As the financial services sector becomes ever more reliant on new technologies to decrease costs and create more efficient systems, it becomes more vulnerable to cyber attacks. On October 11, 2016, the Group of Seven (“G7”) industrial nations agreed on a set of guidelines to combat the cyber risks that are “growing more dangerous and diverse, [and] threatening to disrupt our interconnected global financial systems and the institutions that operate and support those systems.” These issues have been particularly visible following a number of high profile cybersecurity attacks at financial institutions.
On Sept. 6, the Hong Kong Monetary Authority (the HKMA) announced two initiatives targeted at raising Hong Kong’s profile as a fintech hub: the setting up of the Fintech Innovation Hub (the Hub) and the Fintech Supervisory Sandbox (the Sandbox).
On September 13, 2016, the New York State Department of Financial Services (“NYDFS”) proposed regulations outlining minimum requirements for NYDFS-regulated entities to address cybersecurity risk (“Proposed Regulations”). The NYDFS regulates entities and products that are subject to New York insurance, banking and financial services laws. Because the scope of the Proposed Regulations includes any entity “operating under or required to operate under a license, registration, charter, certificate, permit, accreditation or similar authorization under the banking law, the insurance law or the financial services law,” the Proposed Regulations will cover a broad range of entities in the banking, insurance and financial services industries, including insurance producers and premium finance companies.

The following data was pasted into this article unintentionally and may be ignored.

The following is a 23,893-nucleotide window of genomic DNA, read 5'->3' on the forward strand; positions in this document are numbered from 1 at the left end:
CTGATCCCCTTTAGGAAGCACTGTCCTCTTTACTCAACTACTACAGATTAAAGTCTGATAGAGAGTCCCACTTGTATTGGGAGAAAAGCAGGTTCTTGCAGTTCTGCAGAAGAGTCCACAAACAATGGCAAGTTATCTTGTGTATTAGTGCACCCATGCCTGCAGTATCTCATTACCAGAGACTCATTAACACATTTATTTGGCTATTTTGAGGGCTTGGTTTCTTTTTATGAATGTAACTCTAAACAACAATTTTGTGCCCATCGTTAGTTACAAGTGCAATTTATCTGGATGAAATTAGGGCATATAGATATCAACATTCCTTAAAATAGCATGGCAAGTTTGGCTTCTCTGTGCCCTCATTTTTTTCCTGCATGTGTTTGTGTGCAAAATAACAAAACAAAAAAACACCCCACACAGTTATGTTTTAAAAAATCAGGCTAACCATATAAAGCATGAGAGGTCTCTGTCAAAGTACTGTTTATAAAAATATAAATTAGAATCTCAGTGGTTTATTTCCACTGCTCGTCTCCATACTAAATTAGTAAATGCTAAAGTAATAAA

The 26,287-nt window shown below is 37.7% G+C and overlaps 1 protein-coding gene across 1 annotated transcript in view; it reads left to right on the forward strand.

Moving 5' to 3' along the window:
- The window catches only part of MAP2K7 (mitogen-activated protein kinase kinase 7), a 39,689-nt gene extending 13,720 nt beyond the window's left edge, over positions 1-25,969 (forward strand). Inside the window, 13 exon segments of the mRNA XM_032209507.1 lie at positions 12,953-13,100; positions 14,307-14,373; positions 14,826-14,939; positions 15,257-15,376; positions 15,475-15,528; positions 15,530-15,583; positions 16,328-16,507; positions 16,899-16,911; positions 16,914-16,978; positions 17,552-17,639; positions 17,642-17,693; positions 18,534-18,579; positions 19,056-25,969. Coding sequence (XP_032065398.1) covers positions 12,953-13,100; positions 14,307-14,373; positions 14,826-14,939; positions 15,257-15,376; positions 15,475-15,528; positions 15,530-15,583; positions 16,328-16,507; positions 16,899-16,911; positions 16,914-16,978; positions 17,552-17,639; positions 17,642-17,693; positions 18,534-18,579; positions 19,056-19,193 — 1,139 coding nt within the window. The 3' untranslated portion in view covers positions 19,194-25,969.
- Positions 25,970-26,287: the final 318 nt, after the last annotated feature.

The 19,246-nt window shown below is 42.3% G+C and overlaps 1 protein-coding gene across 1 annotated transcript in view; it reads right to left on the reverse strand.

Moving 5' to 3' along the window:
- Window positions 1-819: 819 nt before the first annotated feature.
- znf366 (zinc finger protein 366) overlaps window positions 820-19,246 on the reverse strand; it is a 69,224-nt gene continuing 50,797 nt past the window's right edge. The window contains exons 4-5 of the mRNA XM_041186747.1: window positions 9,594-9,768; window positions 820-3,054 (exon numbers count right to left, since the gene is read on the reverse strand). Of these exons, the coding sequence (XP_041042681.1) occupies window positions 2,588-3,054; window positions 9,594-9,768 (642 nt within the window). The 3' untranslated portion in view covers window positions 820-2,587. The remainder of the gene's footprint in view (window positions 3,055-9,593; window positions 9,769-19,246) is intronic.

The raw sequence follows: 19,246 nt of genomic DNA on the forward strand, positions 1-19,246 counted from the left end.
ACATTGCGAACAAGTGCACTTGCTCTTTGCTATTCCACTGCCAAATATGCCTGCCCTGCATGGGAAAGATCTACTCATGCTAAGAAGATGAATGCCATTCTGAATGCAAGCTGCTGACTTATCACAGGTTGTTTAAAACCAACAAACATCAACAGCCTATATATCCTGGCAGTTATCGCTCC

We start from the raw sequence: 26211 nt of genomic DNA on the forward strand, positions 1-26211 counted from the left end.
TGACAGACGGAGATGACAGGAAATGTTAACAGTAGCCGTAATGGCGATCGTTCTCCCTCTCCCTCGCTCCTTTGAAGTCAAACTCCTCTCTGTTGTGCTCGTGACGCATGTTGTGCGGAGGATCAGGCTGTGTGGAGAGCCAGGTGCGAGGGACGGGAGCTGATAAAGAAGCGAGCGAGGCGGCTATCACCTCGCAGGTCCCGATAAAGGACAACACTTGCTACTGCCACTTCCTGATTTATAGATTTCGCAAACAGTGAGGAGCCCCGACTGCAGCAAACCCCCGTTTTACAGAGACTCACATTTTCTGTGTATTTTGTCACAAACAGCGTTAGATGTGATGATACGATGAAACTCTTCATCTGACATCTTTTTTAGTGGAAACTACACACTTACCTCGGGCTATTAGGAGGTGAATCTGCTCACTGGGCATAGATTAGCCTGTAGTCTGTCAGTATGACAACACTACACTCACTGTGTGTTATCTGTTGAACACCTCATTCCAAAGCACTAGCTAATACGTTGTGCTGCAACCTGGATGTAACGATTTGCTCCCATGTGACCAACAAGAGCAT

Securities and Exchange Commission Chair Mary Jo White emphasized the agency’s focus on cybersecurity preparedness and response at a conference in Washington, D.C. in mid May, stating “we can’t do enough in this sector.” Reuters reports that Chair White views cybersecurity as the biggest risk facing the financial system, quoting her as saying that “what we [have] found…is a lot of preparedness, a lot of awareness but also….policies and procedures [that] are not tailored to [entities’] particular risks.”
On May 24-25, 2016, the Cybersecurity (EX) Task Force of the National Association of Insurance Commissioners (NAIC) held a two-day interim meeting in Washington, D.C. to discuss the Task Force’s preliminary draft of a model law outlining data security standards applicable to insurance licensees. The Draft Insurance Data Security Model Law (“the Draft Model Law”), first released for public comment on March 2, 2016, would apply to all licensed insurers, producers and other persons licensed or required to be licensed (or authorized or required to be authorized, or registered or required to be registered) pursuant to state insurance laws (“Insurance Licensees”).
On May 17, 2016, the European Council formally adopted the Network and Information Security Directive (the “NIS Directive“) at first reading. According to the Council press release, the NIS Directive is meant to increase cooperation among EU Member States on the vital issues of cybersecurity.
The NIS Directive was first proposed by the European Commission in 2013 as part of the EU’s Cyber Security Strategy. The formal adoption of the NIS Directive by the Council follows on from the political agreement reached in December 2015. It must now be approved by the Parliament at second reading. The NIS Directive is expected to enter into force in August 2016, after which Member States will have 21 months to implement it into their national laws.